Chen Hou, Missouri University
The Santa Fe Institute (SFI) holds seminar “But Why Do Smaller Dogs Live Longer? A Universal Theory To Answer The Question Dr. Geoffrey West Could Not Answer” at 12:15 p.m., Wednesday Dec. 2 at Collins Conference Room in Santa Fe.
Abstract: The relationship between energy expenditure and longevity has been a central theme in aging studies.
Rate of living theory and oxidative stress theory suggest that longevity is negatively correlated with mass-specific metabolic rate, which is usually positively correlated with animals’ body size.
However, empirical studies have yielded controversial results. In this talk, I will focus on two of the long-standing puzzles in the field.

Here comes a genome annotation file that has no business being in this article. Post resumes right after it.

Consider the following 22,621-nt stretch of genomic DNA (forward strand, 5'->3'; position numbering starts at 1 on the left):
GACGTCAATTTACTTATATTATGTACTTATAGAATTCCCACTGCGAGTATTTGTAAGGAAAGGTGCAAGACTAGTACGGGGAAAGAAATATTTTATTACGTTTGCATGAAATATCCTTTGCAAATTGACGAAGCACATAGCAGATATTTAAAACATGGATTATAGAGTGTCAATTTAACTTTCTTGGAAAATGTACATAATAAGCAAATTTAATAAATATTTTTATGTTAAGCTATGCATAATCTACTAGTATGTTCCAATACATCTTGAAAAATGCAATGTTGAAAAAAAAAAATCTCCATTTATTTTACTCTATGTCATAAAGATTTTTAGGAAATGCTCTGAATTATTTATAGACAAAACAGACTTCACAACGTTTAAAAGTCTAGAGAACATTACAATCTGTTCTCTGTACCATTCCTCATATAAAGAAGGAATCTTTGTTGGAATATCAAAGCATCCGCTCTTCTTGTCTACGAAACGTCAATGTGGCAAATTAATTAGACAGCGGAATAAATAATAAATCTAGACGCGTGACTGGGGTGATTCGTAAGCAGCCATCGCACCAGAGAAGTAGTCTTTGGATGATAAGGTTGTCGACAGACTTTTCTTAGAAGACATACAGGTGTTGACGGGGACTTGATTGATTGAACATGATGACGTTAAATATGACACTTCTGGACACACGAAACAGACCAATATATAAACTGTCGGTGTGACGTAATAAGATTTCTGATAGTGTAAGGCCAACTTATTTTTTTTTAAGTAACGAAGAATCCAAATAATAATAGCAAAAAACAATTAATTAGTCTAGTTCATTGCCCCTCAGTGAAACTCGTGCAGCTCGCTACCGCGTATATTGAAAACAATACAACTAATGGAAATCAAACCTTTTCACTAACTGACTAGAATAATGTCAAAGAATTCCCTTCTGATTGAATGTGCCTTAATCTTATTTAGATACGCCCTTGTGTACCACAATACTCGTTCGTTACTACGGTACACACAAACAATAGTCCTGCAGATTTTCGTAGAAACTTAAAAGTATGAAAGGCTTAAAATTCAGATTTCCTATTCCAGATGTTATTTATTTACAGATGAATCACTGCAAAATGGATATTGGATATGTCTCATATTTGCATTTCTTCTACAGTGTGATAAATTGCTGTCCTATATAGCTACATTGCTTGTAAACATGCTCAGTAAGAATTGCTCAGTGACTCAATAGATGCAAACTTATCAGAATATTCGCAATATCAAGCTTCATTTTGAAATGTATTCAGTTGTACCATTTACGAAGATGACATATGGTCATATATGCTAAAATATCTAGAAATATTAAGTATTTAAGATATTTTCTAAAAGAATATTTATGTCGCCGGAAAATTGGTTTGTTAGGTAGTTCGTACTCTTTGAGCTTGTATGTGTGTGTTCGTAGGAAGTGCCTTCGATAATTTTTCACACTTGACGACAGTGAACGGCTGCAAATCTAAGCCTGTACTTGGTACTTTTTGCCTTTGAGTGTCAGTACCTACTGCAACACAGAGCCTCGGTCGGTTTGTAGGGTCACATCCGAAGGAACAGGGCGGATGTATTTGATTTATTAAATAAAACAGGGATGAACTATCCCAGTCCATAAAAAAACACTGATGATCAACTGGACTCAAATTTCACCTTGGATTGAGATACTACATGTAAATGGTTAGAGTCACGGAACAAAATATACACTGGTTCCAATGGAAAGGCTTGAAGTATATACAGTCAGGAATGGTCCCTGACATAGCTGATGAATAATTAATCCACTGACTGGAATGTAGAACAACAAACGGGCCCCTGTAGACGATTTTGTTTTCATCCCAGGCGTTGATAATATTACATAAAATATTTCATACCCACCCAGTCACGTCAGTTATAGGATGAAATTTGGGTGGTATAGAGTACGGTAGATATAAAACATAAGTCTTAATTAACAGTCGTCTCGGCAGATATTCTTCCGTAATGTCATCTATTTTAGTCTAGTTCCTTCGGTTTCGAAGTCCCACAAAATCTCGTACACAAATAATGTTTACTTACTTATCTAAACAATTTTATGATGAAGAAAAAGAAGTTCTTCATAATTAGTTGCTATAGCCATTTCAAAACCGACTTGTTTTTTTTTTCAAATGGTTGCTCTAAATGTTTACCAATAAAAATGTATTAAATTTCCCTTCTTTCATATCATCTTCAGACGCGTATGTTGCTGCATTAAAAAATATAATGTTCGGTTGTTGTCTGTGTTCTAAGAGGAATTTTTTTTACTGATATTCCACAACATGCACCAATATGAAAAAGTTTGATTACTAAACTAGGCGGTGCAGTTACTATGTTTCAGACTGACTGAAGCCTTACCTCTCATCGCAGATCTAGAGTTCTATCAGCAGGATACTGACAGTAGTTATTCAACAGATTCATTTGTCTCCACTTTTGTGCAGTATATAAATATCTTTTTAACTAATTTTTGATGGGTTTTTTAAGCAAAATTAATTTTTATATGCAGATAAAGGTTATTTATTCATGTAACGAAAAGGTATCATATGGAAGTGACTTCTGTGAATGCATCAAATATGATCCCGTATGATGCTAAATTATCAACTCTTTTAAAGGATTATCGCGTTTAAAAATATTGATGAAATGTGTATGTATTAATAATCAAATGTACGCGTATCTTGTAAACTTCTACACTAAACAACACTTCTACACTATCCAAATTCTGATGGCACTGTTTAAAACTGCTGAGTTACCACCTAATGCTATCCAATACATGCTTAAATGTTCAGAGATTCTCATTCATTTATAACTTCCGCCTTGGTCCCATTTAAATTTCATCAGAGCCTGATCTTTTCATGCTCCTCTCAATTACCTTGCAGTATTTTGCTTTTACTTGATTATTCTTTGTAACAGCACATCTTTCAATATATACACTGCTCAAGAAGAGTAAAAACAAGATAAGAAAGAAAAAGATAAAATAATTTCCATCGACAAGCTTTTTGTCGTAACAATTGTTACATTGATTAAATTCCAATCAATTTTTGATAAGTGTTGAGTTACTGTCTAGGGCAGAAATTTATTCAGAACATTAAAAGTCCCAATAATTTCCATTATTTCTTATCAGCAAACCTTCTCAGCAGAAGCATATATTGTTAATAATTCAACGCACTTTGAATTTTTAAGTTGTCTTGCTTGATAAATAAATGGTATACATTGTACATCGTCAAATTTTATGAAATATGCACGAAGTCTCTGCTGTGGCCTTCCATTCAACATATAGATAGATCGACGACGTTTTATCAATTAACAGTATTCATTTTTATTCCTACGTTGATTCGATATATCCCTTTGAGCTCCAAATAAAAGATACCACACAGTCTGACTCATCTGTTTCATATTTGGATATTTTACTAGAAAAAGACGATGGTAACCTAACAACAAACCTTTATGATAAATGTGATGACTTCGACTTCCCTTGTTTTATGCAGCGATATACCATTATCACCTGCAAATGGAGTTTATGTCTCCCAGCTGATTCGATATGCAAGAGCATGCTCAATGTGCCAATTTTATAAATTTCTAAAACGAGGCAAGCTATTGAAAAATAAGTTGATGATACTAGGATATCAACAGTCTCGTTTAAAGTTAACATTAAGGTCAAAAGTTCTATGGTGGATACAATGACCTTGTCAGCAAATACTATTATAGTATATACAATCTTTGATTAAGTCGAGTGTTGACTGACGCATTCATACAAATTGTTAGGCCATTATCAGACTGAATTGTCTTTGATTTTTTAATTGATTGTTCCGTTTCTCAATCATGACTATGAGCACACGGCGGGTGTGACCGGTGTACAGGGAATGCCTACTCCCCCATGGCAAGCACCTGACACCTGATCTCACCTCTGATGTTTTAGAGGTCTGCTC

First, why across species larger animals live longer, but within a species, e.g. in dogs, smaller breeds have longer lifespan.
Second, how food restriction and growth hormone interference extend lifespan without lowering metabolic rate.
I argue that the energy tradeoff between biosynthesis and maintenance is the key to explaining these paradoxes, and I will use one single equation, based on first principles of energy conservation and allometric scaling laws, to reconcile these seemingly contradictory phenomena.
SFI Host: Geoffrey West